There’s No Business like Slow
By Tara Seals
In theory, short-term contracts at low prices and on a just-in-time basis should make bandwidth trading appealing to the broadcast industry.
In practice, however, capacity traders had better look at getting true bandwidth-on-demand capability, and fast. As providers add Gigabit Ethernet and other new technologies into their networks, offering instantaneous provisioning to broadcast customers directly, some argue trading will not be able to compete as a distribution channel.
Hungry capacity traders looking for takers have tackled metro, IP, long haul and satellite capacity as likely markets. Broadcast provisioning is also in the mix, but with a benefit over other markets: It represents billions of dollars in near-guaranteed revenue.
Regardless of Wall Street’s caprices, the show must go on. It’s a pretty safe bet the Academy Awards will attract an audience, networks will run ads and news events will require live feeds from places as far away as Afghanistan.
Broadcast provisioning is a project-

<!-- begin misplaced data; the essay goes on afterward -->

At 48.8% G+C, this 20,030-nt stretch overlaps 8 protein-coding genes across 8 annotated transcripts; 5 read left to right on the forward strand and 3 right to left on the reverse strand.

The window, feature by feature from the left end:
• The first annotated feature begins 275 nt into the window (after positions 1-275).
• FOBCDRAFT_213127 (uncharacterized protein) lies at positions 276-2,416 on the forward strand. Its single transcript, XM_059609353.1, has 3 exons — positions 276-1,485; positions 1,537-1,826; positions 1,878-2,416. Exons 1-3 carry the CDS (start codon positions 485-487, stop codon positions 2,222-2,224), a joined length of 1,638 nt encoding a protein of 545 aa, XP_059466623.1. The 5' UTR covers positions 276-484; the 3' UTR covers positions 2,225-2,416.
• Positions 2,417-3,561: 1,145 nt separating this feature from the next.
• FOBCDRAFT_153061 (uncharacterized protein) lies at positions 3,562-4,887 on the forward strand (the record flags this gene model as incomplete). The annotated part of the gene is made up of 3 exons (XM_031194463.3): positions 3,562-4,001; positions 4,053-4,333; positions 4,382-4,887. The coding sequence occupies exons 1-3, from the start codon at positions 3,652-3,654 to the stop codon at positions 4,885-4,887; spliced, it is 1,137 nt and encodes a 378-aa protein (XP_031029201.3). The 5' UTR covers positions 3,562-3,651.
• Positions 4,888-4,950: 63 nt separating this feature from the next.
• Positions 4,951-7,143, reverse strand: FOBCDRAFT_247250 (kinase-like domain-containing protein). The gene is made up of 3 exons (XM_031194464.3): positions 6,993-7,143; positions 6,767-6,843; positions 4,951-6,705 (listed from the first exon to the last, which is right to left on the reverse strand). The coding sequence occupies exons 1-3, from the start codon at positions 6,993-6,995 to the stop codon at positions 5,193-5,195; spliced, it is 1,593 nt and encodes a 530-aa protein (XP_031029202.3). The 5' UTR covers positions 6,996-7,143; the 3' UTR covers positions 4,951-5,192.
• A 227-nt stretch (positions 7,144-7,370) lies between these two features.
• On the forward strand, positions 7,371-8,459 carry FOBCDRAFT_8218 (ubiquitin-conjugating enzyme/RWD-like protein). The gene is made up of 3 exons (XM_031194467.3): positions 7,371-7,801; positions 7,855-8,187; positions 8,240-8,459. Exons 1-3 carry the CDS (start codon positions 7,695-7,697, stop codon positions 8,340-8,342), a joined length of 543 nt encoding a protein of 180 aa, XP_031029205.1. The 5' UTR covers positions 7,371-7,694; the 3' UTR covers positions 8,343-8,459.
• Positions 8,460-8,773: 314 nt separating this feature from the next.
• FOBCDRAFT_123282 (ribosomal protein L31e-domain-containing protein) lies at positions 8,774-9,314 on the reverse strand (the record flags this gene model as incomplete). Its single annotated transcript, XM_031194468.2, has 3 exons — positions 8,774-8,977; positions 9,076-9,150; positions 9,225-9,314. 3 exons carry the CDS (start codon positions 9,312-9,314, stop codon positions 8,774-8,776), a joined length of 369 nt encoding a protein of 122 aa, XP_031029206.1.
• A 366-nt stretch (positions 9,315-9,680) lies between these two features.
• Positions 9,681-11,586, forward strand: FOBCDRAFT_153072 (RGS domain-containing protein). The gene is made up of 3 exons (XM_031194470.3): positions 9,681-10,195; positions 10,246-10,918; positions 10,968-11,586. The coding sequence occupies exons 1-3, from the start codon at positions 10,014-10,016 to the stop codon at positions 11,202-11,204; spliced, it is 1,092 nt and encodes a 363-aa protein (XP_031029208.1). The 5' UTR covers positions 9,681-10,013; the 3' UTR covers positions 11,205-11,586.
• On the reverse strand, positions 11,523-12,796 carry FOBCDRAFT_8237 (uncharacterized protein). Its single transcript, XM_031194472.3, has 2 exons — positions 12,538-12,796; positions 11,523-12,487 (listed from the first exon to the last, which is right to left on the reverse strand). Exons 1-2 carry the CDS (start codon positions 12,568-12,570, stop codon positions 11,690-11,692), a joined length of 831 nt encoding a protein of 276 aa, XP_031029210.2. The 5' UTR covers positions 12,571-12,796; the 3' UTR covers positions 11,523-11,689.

driven industry, says Neil Fairbrother, product and marketing director for neosnetworks Inc.
For enterprise wholesale customers of broadcast capacity, which include individual television stations, networks, cable companies and film studios, there is no need for the two- to five-year contracts, which is typical of a broadband purchase.
Capacity trading offers a way to provision short-term contracts, Fairbrother says, speaking from experience.
Sohonet, a neosnetworks subsidiary, provides services to the “media creation” side of the broadcasting industry, which is defined as television, film and advertising. For example, Sohonet created the digital special effects for HBO’s “Band of Brothers.” And, it is holding exploratory talks with potential partners in the e-cinema market regarding distribution of digital film.
Dylan Browne, the recently appointed managing director of the London Satellite Exchange, says he sees a strong demand on his exchange for broadcast service for news and sports events.
“In Central Asia there’s been tremendous demand for short-term leases for large amounts of space capacity, up to the size of one transponder,” he says by way of illustration.
In the broadcast industry, it is difficult to determine how much demand there will be and how much capacity should be set aside for live events, even when they
“So in terms of trading, a lot of the deals get done at the last minute and, of course, there’s sort of a rush, and from an operator’s point of view, they can keep their prices as high as possible to maximize the revenue,” says Browne.